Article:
[00:00:30] So far 2021 has been dominated by the reflation trade, but as we've argued before, this is not really true reflation, because it was not the globally synchronized type of growth that we've seen in the past 20 years, particularly from 2001 to 2008. That growth was led by China, whose massive fixed asset investment program saw sustained rises in commodity prices, which then had an impact across all global markets, with a higher beta emerging markets with the commodity or heavy industry bias outperforming. Today's reflation trade has been much more about inflation rather than economic growth. It has seen many reflationary assets moving higher. But much of this has been about bottlenecks and base effects, with U.S. dollar weakness helping to supercharge that narrative. One of the clearest signs that this has not yet been the same type of reflation that we've seen before, was the underperformance of EM equities and currencies compared to previous reflationary events. During those periods, dollar weakness was a consequence of global growth. Recently, reflationary assets have been rising as a consequence of dollar weakness, and that is a key distinction. Today's version of reflation has seen the dollar on the back foot because of the relative expectations about monetary and fiscal policy in the US, Europe and China. The dollar was primarily weak against the euro, plus a few other G7 currencies and the Chinese renminbi, rather than the broad-based emerging market complex. Dollar reflation can eventually turn into global reflation, but it's far more susceptible to positioning when compared to the China led reflation of the past. Therefore, if the dollar strengthens, risks will spill over into many of the trades that had been performing based on the expectation that growth would take a lasting hold. We can see from the bond market's reaction in both the absolute level of yields and the flattening of the yield curve, which has been quite pronounced in the 5-year, 30-year portion of the curve that the current move in growth proxies could come under pressure. The so-called hawkish comments from the Fed, and that's relative rather than an absolute statement, have also had a significant impact on the front end of the U.S. government yield curve, with 2-year yields finally breaking out of that tight twelve-month range. At the same time, longer-dated yields and inflation expectations have been falling because the market has started to price in a tightening of financial conditions. Now of course, this could all become a self-correcting mechanism. If the threat of a Fed tightening causes too much impact to risk assets, then the Fed are unlikely to follow through on their current intentions. We've seen the Fed flip-flop on policy before, but it's clear that flattening yield curves are bad for banks. In the US the ratio, the bank's index and the SPX has been tightly following the performance of US 10-year yields. These yields have recently hit their lowest level since February and have been testing the 12-month uptrend. In Europe, the ratio of banks vs. staples, in this instance the food and beverage sector, has been following the fortunes of the two-year versus ten-year section of the German yield curve. When the yield curve flattens, banks underperform and staples outperform. Currently, however, this may be more about pricing out the inflation reflation of the US versus the rest of the world. US yields had widened out versus Europe, but last week that spread took a significant leg lower. This wasn't about global reflation, at least it hasn't been so far. This was mainly about the outperformance of US monetary and fiscal policy. If inflation has been mainly about base effects and bottlenecks and the expectations of excessive US policy, then the risks were always that there was going to be a reward to the US for its success driving capital back to its shores. In the meantime, as we've outlined in recent episodes, large-cap US corporates were still favoring buybacks over capex. Those buybacks have been concentrated in the US tech sector. Whilst the higher yields into March of this year were a headwind for tech stocks and saw the S&P 500 outperform, the ongoing buyback bid is concentrated in the tech sector, and that is a headwind for the reflation rotation trade out of tech names and its commodity and value plays. And that's why we need to be aware of a potentially significant move for the dollar. Now, this isn't a prediction, rather, it's a roadmap of what to expect if the dollar does break some of the key levels. So what are those levels? Well we started off this episode highlighting the US dollar index, around 57% of that index is the euro, so it should be no surprise that the euro is carving out a similar formation. The key level to watch is just under 1.18. A clean break could see the euro versus the dollar dip back to 1.10. The Aussie dollar has already been testing the key seventy-five level that we've highlighted in previous episodes. If successfully broken, it would suggest a move to seventy is very possible. And over a much longer time period, we would then have to monitor if this was part of an even bigger topping formation, which could take the Aussie dollar back to sixty. And the one thing to remember here is that technical formations don't mean that these targets will be met, but they do increase that possibility if they're broken. The technical angle should complement the fundamental angle. And it's the latter which has come under pressure from the Fed in the last week, bringing these formations into play for the first time. The Chinese Yuan has also been retracing some of its recent strength. China has recently been redoubling its efforts to talk down commodities. The strength in their currency has been more than offset by the rise in commodities as a result of dollar weakness. And this has seen imports move higher because of rising prices, not volumes. Chinese producer price inflation has been surging at a much faster pace than consumer price inflation, and that will be impacting margins. In fact, China merely reflects a problem that many producers are facing the world over. We have not seen substantial growth in global demand because the global economy is still recovering. It's not yet returned to its former trajectory, despite the impressive rebounds off the lows. Therefore higher input prices are having a negative impact on growth, and this has been reflected in subdued industrial production figures. And if the banks are hoarding cash instead of lending, then it's hard to generate lasting inflation. The global corporate sector remains very defensive at the moment. All of the currency moves we've highlighted would imply that the US dollar is going back into the range, and as long as these moves are relatively gradual, then the implications for the broader market will be manageable. The key risk, it's the positioning within reflation assets which would come under significant pressure. As we've already seen, emerging market equities have not performed as well as expected during recent bouts of dollar weakness. They are no longer getting the benefit of the weaker dollar whilst remaining susceptible to a stronger US dollar because the high levels of outstanding dollar-denominated debt. The rise of the tech sector within emerging market economies partly explains why these equity markets have not felt the same benefits from dollar weakness. Also, whilst China was heavily involved in the bounce in commodity prices last year, this is not the growth at any cost policy that benefited EM in the past. China has repeatedly outlined their policy stance away from investment towards consumption, turning even more cautious as commodity prices surged. A stronger dollar will also be a test for copper. Copper is expected to be part of a mega-trend within the green technology space. But again China has been ahead of that move. During this rally, copper has divorced itself from many of its longer-term relationships with the Aussie dollar or its ratio with gold compared to the US ten-year yield. Copper's long-term thesis remains strong, but further dollar strength will undermine the weak hands. We have to be prepared for a basic 38% Fibonacci retracement of copper's rally from last year's lows, which would take copper futures back to around 380. But to put all of this into perspective, so far the dollar has just retraced a few percent from the recent lows. The big move would occur if the key levels were breached. Even then, we're still talking about the dollar moving back into the range and not about a significant new high. The Wall Street consensus for the dollar in 2021 was almost unanimously bearish. Positioning is not as extreme as the strategist's view, but overall, this has been a one-way bet for a weaker dollar. It's not however, the level of the dollar that really matters, it's the speed of the move, a sudden move higher would unbalance the current positioning, and that's a real risk if the key levels are taken out. Volatility in the currency market has started to pick up, but remains at the lower end of the five-year range. Dollar calls or euro puts are likely to become more popular. The euro US dollar one-month risk reversal has just swung in favor of puts over calls, meaning implied volatility for the downside is higher than the implied volatility for the upside on the euro, but it remains close to the middle of the range. Downside on the euro is not excessively expensive by historical standards, so there's a lot to play for. If longer-dated yields continue to edge, lower than tech stocks should outperform once again. Banks have been under pressure and this is likely to continue if yield curve continues to flatten, though, these look like a bigger risk for the US market where the prior curve steepening and inflation expectations were the most aggressive. If copper breaks lower, then the implications for mining stocks are clear. The European Basic Resources Sector has been closely tracking the copper price for many years. Overall, it would mean that policymakers such as the Federal Reserve are trying to keep a lid on volatility. They don't want the dollar to move in a disorderly fashion. If it's too weak, too quickly we have an inflation problem. If it's too strong, too quickly, we have a problem with tighter financial conditions. Fortunately, these appear to be self-correcting mechanisms. One extreme creates another offsetting extreme, which mitigates the implications from the first. Policymakers can't afford to lose control because if we get an excessive move, then the unwinds of existing positions could overwhelm markets leading to a VAR shock and yet another round of support. If policymakers are constantly having to provide support, then it means they never get round to providing true stimulus that helps economies finally break free from a decade of slow growth. The recently weak US dollar was creating inflationary pressures. But now we have to be on guard that we don't get a surge in the dollar, that also causes a wide range of other problems for markets. And one of the most important considerations for policymakers is the state of employment. At the moment, there's a bit of a conundrum. There are many signs of a weak jobs recovery, but at the same time, US companies are struggling to fill job vacancies. I spoke to Refinitiv's US economist Jeff Hall about the current state of the labor market.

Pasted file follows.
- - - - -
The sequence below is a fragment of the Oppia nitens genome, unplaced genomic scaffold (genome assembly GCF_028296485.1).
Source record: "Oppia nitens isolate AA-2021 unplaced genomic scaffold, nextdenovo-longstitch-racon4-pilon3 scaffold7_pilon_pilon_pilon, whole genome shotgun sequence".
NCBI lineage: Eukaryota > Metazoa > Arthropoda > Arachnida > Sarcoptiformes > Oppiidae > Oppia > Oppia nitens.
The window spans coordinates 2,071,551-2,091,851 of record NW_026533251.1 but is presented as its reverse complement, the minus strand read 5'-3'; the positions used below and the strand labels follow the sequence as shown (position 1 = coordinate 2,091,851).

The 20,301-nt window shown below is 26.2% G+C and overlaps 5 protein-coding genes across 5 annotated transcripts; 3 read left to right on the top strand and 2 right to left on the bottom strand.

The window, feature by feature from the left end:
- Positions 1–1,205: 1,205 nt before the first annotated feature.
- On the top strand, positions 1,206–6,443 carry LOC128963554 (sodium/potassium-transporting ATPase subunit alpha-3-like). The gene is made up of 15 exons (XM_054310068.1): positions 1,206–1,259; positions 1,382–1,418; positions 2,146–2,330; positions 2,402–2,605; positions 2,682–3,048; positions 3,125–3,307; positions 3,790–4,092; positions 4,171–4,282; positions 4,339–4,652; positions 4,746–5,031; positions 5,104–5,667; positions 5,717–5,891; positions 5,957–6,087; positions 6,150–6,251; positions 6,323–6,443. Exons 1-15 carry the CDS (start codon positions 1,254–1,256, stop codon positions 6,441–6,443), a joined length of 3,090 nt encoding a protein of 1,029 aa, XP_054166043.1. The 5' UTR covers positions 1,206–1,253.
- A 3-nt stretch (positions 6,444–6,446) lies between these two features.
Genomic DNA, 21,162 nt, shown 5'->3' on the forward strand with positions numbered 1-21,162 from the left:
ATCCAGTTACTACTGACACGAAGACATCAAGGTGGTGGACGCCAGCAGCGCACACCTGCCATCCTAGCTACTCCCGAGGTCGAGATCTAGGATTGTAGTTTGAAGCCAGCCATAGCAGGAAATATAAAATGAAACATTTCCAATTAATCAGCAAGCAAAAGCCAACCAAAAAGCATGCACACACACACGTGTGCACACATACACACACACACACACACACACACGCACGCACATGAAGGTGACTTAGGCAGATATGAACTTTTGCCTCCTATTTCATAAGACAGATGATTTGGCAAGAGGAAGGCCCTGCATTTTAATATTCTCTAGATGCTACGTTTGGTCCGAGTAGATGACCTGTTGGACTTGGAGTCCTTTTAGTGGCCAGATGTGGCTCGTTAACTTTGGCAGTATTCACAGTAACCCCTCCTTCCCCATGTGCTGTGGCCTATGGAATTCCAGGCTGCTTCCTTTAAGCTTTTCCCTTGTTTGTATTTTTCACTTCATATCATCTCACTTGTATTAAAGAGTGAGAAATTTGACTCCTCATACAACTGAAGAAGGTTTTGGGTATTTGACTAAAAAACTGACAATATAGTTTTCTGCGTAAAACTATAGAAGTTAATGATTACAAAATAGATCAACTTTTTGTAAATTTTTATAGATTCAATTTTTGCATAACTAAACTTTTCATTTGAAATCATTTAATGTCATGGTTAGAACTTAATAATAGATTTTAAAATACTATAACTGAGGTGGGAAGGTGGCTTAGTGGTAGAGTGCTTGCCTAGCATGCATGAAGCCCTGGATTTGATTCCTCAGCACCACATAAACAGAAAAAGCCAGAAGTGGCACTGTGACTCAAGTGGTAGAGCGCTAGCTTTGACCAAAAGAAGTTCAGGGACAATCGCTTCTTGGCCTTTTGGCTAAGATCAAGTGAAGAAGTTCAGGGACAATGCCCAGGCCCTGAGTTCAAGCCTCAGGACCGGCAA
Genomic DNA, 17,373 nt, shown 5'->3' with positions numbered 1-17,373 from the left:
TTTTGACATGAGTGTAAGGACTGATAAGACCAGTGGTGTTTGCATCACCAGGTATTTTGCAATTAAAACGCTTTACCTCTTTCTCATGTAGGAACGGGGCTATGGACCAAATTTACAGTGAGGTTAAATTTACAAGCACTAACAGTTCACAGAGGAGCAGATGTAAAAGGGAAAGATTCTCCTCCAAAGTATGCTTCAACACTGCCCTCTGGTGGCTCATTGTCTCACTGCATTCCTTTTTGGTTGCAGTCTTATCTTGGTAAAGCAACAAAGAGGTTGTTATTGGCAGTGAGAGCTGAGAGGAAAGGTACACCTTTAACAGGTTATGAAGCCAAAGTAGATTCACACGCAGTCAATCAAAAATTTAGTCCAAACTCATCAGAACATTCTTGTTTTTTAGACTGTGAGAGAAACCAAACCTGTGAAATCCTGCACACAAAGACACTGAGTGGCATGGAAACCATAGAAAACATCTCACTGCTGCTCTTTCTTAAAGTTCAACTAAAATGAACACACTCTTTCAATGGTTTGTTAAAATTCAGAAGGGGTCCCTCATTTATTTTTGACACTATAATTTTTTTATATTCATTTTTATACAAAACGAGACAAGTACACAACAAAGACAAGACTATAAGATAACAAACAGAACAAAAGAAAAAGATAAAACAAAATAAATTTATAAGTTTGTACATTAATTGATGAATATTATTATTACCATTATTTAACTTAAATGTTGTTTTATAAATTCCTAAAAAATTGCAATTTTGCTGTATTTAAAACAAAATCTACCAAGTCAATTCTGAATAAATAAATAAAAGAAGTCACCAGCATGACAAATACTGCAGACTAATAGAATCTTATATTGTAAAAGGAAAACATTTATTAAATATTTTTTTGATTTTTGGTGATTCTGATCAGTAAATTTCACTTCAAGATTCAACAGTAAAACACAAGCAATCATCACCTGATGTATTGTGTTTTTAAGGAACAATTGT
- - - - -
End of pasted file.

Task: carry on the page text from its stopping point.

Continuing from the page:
Roger [00:10:47] The performance of the labor market is one of the main pillars of the Fed's policy objectives and a key consideration when thinking about future levels of inflation.